|Publication number||US4179204 A|
|Application number||US 05/954,706|
|Publication date||Dec 18, 1979|
|Filing date||Oct 25, 1978|
|Priority date||Oct 25, 1978|
|Publication number||05954706, 954706, US 4179204 A, US 4179204A, US-A-4179204, US4179204 A, US4179204A|
|Inventors||Gregory A. Robinson|
|Original Assignee||Robinson Gregory A|
|Export Citation||BiBTeX, EndNote, RefMan|
|Patent Citations (2), Referenced by (1), Classifications (10)|
|External Links: USPTO, USPTO Assignment, Espacenet|
This invention relates to photography and particularly to the photography of an object which is normal operation is internally lighted by chemical luminescense.
My principal objective is to provide a method and apparatus by which to obtain realistic photographs of a chemiluminescent object as if in actual operation but without the need for the expensive hand art work which has heretofore been required to improve upon the appearance of photographs taken using only the light generated by chemiluminescence.
In general, I accomplish this by electronically lighting the object from within itself during the exact instant of shutter opening and by controlling the quality and quantity of such light so as to record on film the response of the human eye to a chemically lighted object in actual operation.
I have invented a device which allows the making of photographs of a normally chemiluminescent object and which creates enough light of the proper intensity and color to record on a photograph what the human eye would see if actually viewing the chemiluminescent object. This eliminates the need for art work to correct either the lighting effect or the color of the photographed object. The device comprises the normally chemiluminescent object with the chemiluminescer removed. An electronic light source in combination with a color filter is substituted for the chemiluminescer to give the appropriate visual effect. A camera is then employed to photograph the electrically illuminated chemiluminescent object.
In the preferred embodiment, the light source is triggered by the camera to synchronize a flash of light with the shutter opening. In this embodiment at least one flash discharge tube of elongate configuration is inserted into the interior of the normally chemiluminescent object. A charging means is used to charge up a storage capacitor and the circuit means responsive to the camera trigger discharges the capacitor through the flash discharge tube to produce instantaneous illumination.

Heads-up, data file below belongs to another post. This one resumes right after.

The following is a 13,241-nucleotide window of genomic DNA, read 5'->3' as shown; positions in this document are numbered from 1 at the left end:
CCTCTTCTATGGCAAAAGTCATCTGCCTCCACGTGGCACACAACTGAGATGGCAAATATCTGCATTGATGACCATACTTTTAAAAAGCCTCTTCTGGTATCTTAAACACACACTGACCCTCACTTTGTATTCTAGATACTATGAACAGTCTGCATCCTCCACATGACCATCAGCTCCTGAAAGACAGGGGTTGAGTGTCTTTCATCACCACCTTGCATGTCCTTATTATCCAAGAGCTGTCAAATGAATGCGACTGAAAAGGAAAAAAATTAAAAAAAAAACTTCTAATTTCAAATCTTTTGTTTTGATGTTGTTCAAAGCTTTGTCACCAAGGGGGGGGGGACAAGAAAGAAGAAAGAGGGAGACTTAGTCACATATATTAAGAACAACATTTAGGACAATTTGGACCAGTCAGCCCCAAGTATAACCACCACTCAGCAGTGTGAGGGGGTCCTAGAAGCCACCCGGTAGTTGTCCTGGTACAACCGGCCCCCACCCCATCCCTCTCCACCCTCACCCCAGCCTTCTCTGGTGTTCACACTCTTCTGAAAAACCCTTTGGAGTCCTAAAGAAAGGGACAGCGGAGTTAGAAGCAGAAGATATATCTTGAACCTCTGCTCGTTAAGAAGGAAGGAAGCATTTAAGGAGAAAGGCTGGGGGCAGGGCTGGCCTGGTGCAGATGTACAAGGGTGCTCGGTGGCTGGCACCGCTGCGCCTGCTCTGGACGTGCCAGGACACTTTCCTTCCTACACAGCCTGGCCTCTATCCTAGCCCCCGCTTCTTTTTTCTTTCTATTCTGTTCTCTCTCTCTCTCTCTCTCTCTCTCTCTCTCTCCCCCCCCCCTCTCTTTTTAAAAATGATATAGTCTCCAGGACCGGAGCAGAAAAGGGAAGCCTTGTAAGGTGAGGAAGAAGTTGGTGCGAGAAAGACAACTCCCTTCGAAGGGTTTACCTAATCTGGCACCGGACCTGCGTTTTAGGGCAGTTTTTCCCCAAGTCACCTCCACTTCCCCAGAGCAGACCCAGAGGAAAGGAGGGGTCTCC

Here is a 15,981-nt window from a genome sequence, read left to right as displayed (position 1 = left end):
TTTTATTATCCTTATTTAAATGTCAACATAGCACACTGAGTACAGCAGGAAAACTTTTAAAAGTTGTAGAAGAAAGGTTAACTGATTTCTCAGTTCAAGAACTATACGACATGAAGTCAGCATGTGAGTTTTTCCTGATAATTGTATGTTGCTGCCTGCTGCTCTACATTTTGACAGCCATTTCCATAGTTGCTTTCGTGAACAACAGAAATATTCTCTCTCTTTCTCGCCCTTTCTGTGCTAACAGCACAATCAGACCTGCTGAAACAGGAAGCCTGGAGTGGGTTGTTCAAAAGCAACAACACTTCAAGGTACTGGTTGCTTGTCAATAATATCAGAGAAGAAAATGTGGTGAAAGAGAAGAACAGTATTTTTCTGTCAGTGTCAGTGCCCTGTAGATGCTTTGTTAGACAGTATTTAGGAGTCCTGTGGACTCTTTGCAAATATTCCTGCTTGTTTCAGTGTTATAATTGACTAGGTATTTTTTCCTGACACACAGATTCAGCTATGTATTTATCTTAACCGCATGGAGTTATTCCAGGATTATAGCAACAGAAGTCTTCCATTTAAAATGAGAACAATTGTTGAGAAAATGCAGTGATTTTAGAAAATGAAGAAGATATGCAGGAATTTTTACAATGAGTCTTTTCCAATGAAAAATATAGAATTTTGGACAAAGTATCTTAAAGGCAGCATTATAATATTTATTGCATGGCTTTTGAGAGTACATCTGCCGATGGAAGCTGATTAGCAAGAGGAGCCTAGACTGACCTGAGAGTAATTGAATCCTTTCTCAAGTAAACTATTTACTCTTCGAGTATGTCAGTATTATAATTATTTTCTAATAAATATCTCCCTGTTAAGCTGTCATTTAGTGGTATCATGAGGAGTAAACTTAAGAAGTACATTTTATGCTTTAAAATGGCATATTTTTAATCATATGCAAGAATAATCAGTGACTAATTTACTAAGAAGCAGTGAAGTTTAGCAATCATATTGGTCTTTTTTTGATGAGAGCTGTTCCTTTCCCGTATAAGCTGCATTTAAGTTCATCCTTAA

The single FIGURE illustrates a chemically luminescent object known commonly as a "lightstick" modified in accordance with the invention to house suitable electronic lighting apparatus, and external camera-connected means for actuating the electronic lighting apparatus.
Referring to the FIGURE the apparatus of the invention is shown to comprise the body 10 of a chemically luminescent device known as a "lightstick" and marketed under the trade name CYALUME by the American Cyanamid Co. The body 10 is made of flexible translucent plastic, is of slightly tapered cylindrical configuration, and has a small tab 12 extending from the lower extremity thereof to facilitate grasping by the human hand as well as hanging the device from nail or hook. In the condition intended by the manufacturer for normal operation, the body 10 is filled with one of two fluids which produce chemical luminescence when mixed. A second fluid is disposed within a fragile glass vial and inserted within the body 10 where it is kept out of intimate contact with the first fluid during storage. When chemical luminescense is desired, the tubular body 10 is flexed sufficiently to break the inner vial so that the fluids may be mixed. A more detailed description of the chemical light as well as the composition of the fluids may be found in U.S. Pat. Nos. 3,576,987 and 3,597,362.